ESA sign €135 million contract for low-cost 3D printed rocket engine

The Prometheus rocket engine is designed to be capable of producing 1000 kN of thrust aboard core, booster or upper stages.
The Prometheus project was initiated by French agency CNES in 2015 to produce an ultra-low cost 3D printed rocket engine for future European launch vehicles | Image credit: ArianeGroup

The European Space Agency has signed a contract with French aerospace firm ArianeGroup to continue the development of a low-cost 3D-printed rocket engine.

The €135 million contract was signed on May 17 during a virtual ceremony. The contract provides funding to complete static-fire testing of two existing full-scale demonstrators of the Prometheus engine. It also calls for the manufacture of six Prometheus engine demonstrators, a process that the agency hopes will prove that the engine can be manufactured at the target recurring cost.

Initiated by French space agency CNES in 2015, the Prometheus project was adopted by ESA in 2017 under the agency’s Future Launchers Preparatory Programme.

ESA describes the project as an ultra-low cost reusable liquid methane rocket engine demonstrator designed to produce 1000 kN of thrust. A total of 70% of the mass of the engine, including the combustion chamber, will be 3D printed allowing for a tenfold reduction in costs from existing European rocket engines.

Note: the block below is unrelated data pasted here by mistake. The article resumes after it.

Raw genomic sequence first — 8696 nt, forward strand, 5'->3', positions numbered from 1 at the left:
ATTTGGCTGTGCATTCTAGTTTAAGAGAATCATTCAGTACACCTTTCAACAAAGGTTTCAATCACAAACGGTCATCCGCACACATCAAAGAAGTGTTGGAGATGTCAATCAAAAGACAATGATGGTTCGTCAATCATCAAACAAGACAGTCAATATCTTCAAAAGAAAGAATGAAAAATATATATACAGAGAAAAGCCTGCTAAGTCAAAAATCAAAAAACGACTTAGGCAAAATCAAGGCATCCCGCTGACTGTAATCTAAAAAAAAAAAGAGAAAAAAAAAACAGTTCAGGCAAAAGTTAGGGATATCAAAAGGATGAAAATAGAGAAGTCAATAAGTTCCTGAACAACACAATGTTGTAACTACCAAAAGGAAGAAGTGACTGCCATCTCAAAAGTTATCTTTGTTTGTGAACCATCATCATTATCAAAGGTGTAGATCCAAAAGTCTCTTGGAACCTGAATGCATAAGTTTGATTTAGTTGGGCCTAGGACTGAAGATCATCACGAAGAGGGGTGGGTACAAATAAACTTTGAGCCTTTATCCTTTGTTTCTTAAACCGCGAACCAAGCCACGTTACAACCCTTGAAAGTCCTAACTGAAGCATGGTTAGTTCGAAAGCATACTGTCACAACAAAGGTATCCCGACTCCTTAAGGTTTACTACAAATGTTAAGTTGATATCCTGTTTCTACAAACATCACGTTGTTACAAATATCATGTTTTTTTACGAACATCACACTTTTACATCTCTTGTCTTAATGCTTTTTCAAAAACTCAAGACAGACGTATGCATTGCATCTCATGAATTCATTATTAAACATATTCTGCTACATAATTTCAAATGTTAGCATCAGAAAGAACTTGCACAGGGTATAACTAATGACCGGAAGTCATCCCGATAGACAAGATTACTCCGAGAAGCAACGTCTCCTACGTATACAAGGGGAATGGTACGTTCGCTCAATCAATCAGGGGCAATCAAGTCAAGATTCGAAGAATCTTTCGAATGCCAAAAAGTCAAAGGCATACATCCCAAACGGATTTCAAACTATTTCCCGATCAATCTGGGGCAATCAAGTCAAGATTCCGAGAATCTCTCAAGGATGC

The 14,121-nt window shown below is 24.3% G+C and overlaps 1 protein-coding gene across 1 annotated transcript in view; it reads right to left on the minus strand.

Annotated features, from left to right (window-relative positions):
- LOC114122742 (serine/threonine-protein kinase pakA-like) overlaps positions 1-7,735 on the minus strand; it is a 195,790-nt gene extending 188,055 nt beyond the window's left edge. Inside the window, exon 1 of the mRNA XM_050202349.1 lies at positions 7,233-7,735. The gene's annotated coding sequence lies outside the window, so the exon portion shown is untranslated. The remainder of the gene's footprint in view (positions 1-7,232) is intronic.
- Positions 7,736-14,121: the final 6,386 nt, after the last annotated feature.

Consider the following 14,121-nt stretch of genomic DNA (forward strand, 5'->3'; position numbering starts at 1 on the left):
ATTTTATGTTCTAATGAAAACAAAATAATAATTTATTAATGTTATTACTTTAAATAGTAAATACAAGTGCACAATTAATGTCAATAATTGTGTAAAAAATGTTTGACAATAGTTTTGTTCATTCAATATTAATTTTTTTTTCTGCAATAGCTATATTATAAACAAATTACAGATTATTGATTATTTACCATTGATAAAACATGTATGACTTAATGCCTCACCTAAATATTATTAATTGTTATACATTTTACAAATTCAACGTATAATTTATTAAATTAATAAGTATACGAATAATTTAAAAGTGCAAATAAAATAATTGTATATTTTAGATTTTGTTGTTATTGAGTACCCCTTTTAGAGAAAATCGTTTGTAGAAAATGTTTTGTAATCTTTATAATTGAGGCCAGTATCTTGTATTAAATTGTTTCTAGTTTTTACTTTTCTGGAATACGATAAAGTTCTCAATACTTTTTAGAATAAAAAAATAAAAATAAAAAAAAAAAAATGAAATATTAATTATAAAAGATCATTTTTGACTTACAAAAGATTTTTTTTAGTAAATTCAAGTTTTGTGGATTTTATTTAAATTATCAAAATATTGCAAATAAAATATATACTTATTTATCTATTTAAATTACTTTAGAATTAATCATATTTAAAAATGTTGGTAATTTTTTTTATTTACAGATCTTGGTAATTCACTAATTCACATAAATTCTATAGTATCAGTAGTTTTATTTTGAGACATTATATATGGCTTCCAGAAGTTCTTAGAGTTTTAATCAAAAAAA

Prometheus is designed to be highly versatile enabling it to be integrated into the design of core, booster, and upper stages on Europe’s future launch vehicles. As well as an intelligent health monitoring system, Prometheus will be the first European rocket engine to feature controlled combustion.

Designed to provide control over a range between 30% and 100% of maximum thrust, the controlled combustion system will enable future European launch vehicles to adapt to flight conditions during various phases of the mission.

As the name suggests, Prometheus is expected to be the spark that ignites a push to develop more affordable rocket engines that Europe requires to ensure it can compete in the increasingly competitive global launch market.

“The knowledge we have acquired will enable us to develop lighter, much less expensive engines, making European launchers ever more competitive and environmentally friendly,” said André-Hubert Roussel, CEO of ArianeGroup.

In addition to supplying funding for the static-fire testing of the two demonstrator engines and the manufacture of six more, the new contract includes provisions for the design of a liquid-hydrogen variant of the Prometheus engine. This variant of the engine could be utilized aboard an expendable Arane 6 launch vehicle as early as 2025.

Andrew Parsonson is a space enthusiast and the founder of Rocket Rundown. He has worked as a journalist and blogger for various industries for over 5 years and has a passion for both fictional and real-life space travel. Currently, Andrew is the primary writer for Rocket Rundown as we look to expand our reach and credibility.